Magecart Strikes Again
Ticketmaster, British Airways, and Newegg have all been compromised. Who’s next? Read our research to see how we discovered the breaches.
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September 12, 2017, Andrew Geiger
Worldwide, malvertising continues to rise. In Q2 2017, RiskIQ scanned 18.65% more advertisements containing a blacklisted incident—phishing, scams, exploit kits, and malware—than Q1, continuing a trend highlighted in our 2016 report, which found a 132% increase in total malvertising in 2016 over 2015.
Malvertising has consistently risen since programmatic advertising gained popularity, but what’s interesting is how the type of malvertising fluctuates quarter to quarter. According to RiskIQ detections, the total amount of malware in advertisements decreased by 42.73% from Q1, along with a 24.21% drop in exploit kits. In fact, exploit kits have been on the decline for the entire year.
Total Malvertisements in Q2 2017
However, while malware and exploit kits dropped, there was a 131.36% rise in phishing-related advertisements, marking a shift in tactics. Attackers seem to be placing less emphasis on dropping malware on unsuspecting victims and more on tricking them into clicking on deceptive ads that may lead to pages requesting sensitive data. In 2016, RiskIQ saw a massive increase in phishing malvertising, identifying 1,978% more incidents over 2015.
Meanwhile, our data shows a 36% drop in scams (disingenuous advertising), but it continues to be a favorite tactic of threat actors—RiskIQ detected well over a million incidents in Q2. We also detected 845.9% more scams in 2016 than 2015, and with good reason: threat actors like NoTrove, which we profiled in April, drive immense amounts of valuable traffic to their sites via vast scam networks. Their fraudulent landing pages (take a survey to win a free PlayStation!), are often ignored by typical malvertising detection methods because of the gray nature of their payloads but can grow to enormous sizes and degrade the quality of the internet.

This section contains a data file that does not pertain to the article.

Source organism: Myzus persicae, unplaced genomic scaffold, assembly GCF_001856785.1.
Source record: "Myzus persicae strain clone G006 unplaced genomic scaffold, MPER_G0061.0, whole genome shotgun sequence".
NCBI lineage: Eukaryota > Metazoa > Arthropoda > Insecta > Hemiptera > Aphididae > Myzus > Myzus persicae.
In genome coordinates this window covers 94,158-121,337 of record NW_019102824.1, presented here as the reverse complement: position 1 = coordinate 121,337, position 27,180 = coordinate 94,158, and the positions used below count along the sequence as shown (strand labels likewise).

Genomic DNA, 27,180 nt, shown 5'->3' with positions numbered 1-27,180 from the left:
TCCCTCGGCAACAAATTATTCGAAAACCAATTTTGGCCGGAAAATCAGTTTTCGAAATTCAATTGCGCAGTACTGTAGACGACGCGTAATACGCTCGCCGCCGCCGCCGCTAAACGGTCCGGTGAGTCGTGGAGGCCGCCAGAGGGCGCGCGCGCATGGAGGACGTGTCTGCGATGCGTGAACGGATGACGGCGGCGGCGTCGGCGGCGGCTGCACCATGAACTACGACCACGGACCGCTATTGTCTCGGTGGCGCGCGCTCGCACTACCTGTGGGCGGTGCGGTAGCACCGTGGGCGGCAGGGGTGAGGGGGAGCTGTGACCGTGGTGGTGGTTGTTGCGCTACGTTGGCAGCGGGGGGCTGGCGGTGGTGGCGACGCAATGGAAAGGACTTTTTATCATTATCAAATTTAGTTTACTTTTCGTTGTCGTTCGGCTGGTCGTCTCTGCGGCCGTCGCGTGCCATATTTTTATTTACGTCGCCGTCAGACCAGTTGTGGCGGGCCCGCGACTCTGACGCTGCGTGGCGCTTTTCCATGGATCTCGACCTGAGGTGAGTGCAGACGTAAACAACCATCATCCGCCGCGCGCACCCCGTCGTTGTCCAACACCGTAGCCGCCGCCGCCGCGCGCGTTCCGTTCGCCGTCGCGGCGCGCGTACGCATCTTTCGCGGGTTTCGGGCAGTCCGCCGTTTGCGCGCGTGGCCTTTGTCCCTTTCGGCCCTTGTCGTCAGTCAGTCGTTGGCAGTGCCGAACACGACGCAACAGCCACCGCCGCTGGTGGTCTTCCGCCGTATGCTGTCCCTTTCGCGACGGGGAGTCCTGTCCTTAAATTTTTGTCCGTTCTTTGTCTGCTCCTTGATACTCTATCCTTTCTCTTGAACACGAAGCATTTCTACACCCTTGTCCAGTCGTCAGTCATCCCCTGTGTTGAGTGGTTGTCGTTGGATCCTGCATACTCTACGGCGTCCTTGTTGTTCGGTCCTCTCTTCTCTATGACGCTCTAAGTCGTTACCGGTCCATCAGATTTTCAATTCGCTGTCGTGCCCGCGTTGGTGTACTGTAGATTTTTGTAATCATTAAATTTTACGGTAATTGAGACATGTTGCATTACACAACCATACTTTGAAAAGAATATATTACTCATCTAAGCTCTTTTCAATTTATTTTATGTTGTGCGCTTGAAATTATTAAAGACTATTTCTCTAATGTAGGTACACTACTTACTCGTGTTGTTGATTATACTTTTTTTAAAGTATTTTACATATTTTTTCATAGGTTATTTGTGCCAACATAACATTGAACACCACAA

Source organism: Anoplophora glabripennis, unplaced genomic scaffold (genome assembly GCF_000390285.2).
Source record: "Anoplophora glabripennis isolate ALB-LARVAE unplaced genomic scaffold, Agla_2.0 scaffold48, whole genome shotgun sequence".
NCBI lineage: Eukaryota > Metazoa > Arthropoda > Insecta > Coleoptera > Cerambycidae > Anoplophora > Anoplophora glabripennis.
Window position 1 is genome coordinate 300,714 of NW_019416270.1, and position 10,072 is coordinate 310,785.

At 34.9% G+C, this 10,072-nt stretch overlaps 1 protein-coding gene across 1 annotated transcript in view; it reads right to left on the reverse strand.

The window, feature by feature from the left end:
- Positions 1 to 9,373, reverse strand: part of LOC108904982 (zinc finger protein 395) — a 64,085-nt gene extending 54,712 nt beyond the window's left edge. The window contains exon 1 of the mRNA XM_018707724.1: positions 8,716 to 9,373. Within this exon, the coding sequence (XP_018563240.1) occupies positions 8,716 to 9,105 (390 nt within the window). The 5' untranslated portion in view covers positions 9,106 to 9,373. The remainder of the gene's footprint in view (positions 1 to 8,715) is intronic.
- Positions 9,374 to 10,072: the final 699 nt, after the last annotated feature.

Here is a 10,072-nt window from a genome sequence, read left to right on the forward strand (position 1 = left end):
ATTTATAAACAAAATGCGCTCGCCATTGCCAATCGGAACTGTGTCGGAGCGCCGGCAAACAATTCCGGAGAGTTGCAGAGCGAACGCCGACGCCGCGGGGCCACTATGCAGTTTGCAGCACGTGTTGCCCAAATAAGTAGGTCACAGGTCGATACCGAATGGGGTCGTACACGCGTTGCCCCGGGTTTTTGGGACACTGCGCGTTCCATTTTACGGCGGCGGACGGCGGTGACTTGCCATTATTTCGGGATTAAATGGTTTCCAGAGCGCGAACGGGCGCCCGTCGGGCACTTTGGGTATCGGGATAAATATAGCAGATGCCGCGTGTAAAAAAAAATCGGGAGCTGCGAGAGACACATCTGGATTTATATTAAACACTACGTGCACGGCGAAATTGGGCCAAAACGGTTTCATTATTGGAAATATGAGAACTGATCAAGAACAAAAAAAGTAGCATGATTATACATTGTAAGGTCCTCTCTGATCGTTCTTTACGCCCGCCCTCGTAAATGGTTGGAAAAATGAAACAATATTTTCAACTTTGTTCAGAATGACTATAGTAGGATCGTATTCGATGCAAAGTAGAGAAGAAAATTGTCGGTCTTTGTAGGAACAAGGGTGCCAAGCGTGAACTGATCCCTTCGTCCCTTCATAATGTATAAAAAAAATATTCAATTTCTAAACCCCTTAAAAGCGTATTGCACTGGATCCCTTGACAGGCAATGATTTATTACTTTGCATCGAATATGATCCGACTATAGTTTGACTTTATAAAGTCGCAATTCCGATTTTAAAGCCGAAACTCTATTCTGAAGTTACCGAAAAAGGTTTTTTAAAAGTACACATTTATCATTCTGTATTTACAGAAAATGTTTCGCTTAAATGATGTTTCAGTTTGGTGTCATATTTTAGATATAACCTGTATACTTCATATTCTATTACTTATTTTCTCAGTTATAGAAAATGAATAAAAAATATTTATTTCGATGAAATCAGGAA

Malvertising is so nefarious because it’s a direct attack on the lifeblood of the internet as we know it. Partly fueled by the looming threat of malvertising, ad blocking in the U.S. will continue to temper the growth of digital advertising. According to eMarketer, ad blocking will grow by double digits. In 2016, 69.8 million Americans were expected to use an ad blocker, an increase of 34.4% over last year. In 2017, that figure is projected to grow by another 24%, to 86.6 million people.
To combat this problem, RiskIQ scans over 2 billion pages and nearly 20 million mobile apps per day, resulting in a curated blacklist of malicious ads from across the internet. This proprietary list sets RiskIQ apart, enabling customers to vet new demand sources and prevent malware within their ad infrastructure. RiskIQ is unique in that our crawling infrastructure allows us to capture the entire ad redirect chain and creative sources, which indicate which part of the ad-serving process was compromised, and helps us identify the entity responsible for the threat.
Learn more about how RiskIQ can proactively scan and track ads as they traverse the supply chain so you can empower your team to take immediate action to identify and remove malicious malvertisement hosts and advertisers from
your network or publisher website, minimizing the threat to your end users.